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Influence of different environments on germination parameters and seedling morphology in Khaya senegalensis (Desr.) A. Juss (Meliaceae)

Adji B.I., Akaffou D.S., Kouassi K.H., Houphouet Y.P., Duminil J., Sabatier S.A.. 2020. American Journal of Plant Sciences, 11 (10) : p. 1579-1600.

Khaya senegalensis is one of the largest and most majestic trees in Africa. Overexploited for its precious wood and medicinal values, the natural stands of this species are in danger of extinction in Cote d'Ivoire. Its sustainable management through regeneration techniques and assessment of its degree of adaptation to the changing climate is necessary. The aim of this study is to evaluate the effect of different environments on seedling germination and development in Khaya senegalensis. A total of 2160 seeds from different mother plants and 540 individuals from seed germination were selected and evaluated. The trials were conducted on three sites that were distinct by their microclimate (two nurseries in Cote d'Ivoire and one greenhouse in France). Analysis of variance showed that germination and morphology parameters were not influenced by the characteristics of the mother plants used (p > 0.05), but rather by the study sites (P < 0.05). The stable and controlled greenhouse climate was more advantageous for latency time (12.66 ± 0.80 days), germination delay (16.96 96 ± 0.54 days), germination speed (19.66 ± 2.95 days), germination duration (10.83 ± 2.27 days) and germination rate (88.88 ± 7.97) with more vigorous sowing than the other two sites. The results showed in general that the higher the height of the seedlings, the thicker the diameter of the seedlings (r = 0.796) and the higher the number of leaves (r = 0.946). This savannah species is native to the arid zones of Africa, but this study highlighted its adaptive potential to changing and different climates. These results are decision support tools for the regeneration of native pioneer forest species with high agroforestry potential and socio-economic importance such as Khaya senegalensis. This study could be extended to other species in order to restore disturbed ecosystems.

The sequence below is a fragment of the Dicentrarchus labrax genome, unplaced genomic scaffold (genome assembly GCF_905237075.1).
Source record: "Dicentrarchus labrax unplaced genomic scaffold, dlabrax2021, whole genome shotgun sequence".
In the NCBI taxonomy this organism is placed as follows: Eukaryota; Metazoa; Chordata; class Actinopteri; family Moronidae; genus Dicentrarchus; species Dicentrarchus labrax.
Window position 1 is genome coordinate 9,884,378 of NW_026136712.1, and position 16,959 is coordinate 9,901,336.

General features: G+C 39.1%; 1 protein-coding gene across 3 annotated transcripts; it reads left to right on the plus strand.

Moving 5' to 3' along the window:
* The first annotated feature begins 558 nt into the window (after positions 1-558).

Thématique : Production et traitement des semences; Physiologie végétale : croissance et développement

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